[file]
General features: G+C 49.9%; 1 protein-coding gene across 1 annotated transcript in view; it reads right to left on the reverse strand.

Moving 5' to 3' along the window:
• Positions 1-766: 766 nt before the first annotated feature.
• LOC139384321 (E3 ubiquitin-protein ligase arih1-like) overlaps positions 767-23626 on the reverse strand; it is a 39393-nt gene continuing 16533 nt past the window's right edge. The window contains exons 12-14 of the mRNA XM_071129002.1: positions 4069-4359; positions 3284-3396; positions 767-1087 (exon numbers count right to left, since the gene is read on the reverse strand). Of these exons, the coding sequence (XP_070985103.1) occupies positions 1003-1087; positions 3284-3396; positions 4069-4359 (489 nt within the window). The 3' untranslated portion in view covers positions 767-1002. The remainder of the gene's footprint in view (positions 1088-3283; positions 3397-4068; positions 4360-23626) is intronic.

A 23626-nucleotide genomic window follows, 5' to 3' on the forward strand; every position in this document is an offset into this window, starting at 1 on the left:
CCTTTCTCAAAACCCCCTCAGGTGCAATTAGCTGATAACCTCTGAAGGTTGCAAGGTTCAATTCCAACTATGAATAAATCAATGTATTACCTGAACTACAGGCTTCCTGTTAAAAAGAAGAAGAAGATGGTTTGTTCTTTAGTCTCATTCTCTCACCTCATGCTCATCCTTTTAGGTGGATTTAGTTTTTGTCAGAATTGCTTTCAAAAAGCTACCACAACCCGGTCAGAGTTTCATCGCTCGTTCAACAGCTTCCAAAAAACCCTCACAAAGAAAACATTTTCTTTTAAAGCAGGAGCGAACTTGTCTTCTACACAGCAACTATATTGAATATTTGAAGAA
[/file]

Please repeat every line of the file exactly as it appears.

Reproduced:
General features: G+C 49.9%; 1 protein-coding gene across 1 annotated transcript in view; it reads right to left on the reverse strand.

Moving 5' to 3' along the window:
• Positions 1-766: 766 nt before the first annotated feature.
• LOC139384321 (E3 ubiquitin-protein ligase arih1-like) overlaps positions 767-23626 on the reverse strand; it is a 39393-nt gene continuing 16533 nt past the window's right edge. The window contains exons 12-14 of the mRNA XM_071129002.1: positions 4069-4359; positions 3284-3396; positions 767-1087 (exon numbers count right to left, since the gene is read on the reverse strand). Of these exons, the coding sequence (XP_070985103.1) occupies positions 1003-1087; positions 3284-3396; positions 4069-4359 (489 nt within the window). The 3' untranslated portion in view covers positions 767-1002. The remainder of the gene's footprint in view (positions 1088-3283; positions 3397-4068; positions 4360-23626) is intronic.

A 23626-nucleotide genomic window follows, 5' to 3' on the forward strand; every position in this document is an offset into this window, starting at 1 on the left:
CCTTTCTCAAAACCCCCTCAGGTGCAATTAGCTGATAACCTCTGAAGGTTGCAAGGTTCAATTCCAACTATGAATAAATCAATGTATTACCTGAACTACAGGCTTCCTGTTAAAAAGAAGAAGAAGATGGTTTGTTCTTTAGTCTCATTCTCTCACCTCATGCTCATCCTTTTAGGTGGATTTAGTTTTTGTCAGAATTGCTTTCAAAAAGCTACCACAACCCGGTCAGAGTTTCATCGCTCGTTCAACAGCTTCCAAAAAACCCTCACAAAGAAAACATTTTCTTTTAAAGCAGGAGCGAACTTGTCTTCTACACAGCAACTATATTGAATATTTGAAGAA